Election News

The Defense Department wants more Americans to speak Chinese, and it provides millions of dollars to train students at U.S. universities.

China's government, through language centers known as Confucius Institutes, has been doing the same thing, for the same reasons, and at some of the same U.S. universities.

But a new law has forced these American universities to choose: They can take money from the Pentagon or from the Confucius Institute — but not both.

Two vital research agencies at the U.S. Department of Agriculture are hemorrhaging staff as less than two-thirds of the researchers asked to relocate from Washington to the Kansas City area have agreed to do so.

When Rep. Alexandria Ocasio-Cortez rolled out her "Green New Deal," calling for clean energy, universal health care and guaranteed jobs, one of the first questions she got was: How do you plan to pay for it?

The New York Democrat argued that ambitious programs can easily be financed through deficit spending.

Steve Bullock Vows To Disentangle 'Dark Money' From Politics

Jul 17, 2019

Montana Gov. Steve Bullock entered the Democratic primary in May, months after many of his competitors. He has an excuse.

Copyright 2019 NPR. To see more, visit https://www.npr.org.

Why Progressives Think Joe Biden Is Not 'Electable'

Jul 17, 2019

Justin Krebs, a campaign director with MoveOn, isn't interested in hearing pundits debate which 2020 Democratic candidate is the most "electable."

"Because exactly four years ago right now there was a messy, crowded primary, with too many candidates, people who were totally unelectable, and Donald Trump was one of them and ended up winning," he pointed out.

And in the same vein, many Democrats thought Barack Obama was unelectable until he started winning primaries in 2008.

Opinion: Report On Racism, But Ditch The Labels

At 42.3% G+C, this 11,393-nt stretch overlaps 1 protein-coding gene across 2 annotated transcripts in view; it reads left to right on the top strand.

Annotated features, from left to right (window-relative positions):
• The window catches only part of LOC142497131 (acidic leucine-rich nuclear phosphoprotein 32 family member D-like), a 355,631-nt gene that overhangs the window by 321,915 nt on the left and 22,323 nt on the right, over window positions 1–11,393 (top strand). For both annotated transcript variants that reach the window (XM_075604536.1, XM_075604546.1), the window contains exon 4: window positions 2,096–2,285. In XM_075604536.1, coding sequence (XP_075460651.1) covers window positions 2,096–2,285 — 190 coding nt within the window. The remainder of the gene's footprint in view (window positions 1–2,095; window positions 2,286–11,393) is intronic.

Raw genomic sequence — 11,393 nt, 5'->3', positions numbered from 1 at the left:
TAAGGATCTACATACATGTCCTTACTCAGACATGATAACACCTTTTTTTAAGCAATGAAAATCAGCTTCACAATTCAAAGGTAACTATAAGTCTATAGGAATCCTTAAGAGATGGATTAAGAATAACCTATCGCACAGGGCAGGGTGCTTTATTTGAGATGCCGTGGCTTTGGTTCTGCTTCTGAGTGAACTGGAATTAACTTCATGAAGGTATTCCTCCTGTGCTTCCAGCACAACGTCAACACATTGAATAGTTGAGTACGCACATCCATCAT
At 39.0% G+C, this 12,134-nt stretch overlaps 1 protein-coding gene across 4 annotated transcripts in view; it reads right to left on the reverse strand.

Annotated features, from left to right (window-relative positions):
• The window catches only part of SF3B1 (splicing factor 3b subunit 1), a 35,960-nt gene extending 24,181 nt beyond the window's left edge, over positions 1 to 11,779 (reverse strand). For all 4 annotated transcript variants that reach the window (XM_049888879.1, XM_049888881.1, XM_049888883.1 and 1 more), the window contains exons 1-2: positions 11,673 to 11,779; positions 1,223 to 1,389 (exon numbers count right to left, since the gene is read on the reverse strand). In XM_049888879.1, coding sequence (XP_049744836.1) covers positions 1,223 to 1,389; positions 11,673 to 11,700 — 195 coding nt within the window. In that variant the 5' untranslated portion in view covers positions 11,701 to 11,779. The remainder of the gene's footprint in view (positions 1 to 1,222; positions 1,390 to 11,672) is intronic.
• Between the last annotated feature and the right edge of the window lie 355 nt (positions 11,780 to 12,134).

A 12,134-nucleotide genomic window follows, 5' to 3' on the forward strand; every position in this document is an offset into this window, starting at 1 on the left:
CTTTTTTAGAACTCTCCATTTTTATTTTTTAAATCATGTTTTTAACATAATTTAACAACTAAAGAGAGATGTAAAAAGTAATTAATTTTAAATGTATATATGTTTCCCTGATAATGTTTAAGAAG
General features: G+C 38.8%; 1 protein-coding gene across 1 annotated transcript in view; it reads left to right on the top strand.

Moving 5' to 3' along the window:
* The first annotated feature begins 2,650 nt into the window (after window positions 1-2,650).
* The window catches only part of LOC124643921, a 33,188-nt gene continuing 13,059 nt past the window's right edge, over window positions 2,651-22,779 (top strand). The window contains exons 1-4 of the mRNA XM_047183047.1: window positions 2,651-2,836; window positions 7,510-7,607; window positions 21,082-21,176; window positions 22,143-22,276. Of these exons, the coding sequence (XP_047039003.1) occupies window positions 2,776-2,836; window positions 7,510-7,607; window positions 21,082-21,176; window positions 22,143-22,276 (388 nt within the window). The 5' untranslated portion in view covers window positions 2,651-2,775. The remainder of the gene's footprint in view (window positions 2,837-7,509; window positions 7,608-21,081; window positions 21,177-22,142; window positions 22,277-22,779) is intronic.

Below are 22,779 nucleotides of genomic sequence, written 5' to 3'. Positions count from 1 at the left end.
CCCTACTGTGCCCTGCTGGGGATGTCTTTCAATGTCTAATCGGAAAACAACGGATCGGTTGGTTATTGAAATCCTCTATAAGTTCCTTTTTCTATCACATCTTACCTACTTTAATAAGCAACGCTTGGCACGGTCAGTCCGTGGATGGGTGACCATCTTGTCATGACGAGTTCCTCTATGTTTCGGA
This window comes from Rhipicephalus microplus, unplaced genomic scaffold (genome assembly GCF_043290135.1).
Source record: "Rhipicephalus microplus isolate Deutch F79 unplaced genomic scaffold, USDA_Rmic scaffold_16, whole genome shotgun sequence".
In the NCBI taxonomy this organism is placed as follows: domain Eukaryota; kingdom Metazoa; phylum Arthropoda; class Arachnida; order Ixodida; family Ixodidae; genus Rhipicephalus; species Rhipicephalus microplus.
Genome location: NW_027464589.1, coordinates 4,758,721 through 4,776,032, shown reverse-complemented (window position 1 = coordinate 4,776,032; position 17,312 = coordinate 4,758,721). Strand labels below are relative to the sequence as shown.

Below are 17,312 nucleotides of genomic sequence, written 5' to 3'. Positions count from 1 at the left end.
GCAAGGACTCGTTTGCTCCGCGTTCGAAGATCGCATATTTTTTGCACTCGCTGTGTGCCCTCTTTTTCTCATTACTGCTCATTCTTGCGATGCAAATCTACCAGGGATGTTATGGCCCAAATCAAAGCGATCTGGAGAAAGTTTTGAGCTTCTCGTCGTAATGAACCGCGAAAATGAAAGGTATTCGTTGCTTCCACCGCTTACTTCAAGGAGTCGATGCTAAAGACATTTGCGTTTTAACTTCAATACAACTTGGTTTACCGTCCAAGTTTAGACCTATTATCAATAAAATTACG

Jul 17, 2019

Editor's note: NPR made the decision, this week, to call President Trump's tweets about a group of Democratic congresswomen, "racist."

On this week's Code Switch podcast we discuss why the word "racist" was used in this instance with NPR's Standards and Practices Editor, Mark Memmott.

Retired Justice John Paul Stevens, whose Supreme Court opinions transformed many areas of American law during his 34 year tenure, died at the age of 99 in Ft. Lauderdale, Fla., of complications following a stroke he suffered Monday.

Chief Justice John Roberts confirmed Stevens' death in a statement from the Supreme Court.

Updated at 7:05 p.m. ET

The House of Representatives approved a resolution Tuesday evening condemning the president for a series of racist tweets about four Democratic lawmakers.

The vote was mostly along party lines, as the House split 240-187, with four Republicans supporting the nonbinding measure.

A federal judge on Tuesday barred President Trump's longtime informal adviser, Roger Stone, from posting on Instagram or other social media platforms through the end of his trial.

Judge Amy Berman Jackson concluded that Stone had violated an earlier gag order with a series of social media posts and media contacts over the past several months.

"Mr. Stone, what am I supposed to do with you?" Jackson said during a more than two-hour hearing. "Whether the problem is you can't follow simple orders or won't, I need to help you out."

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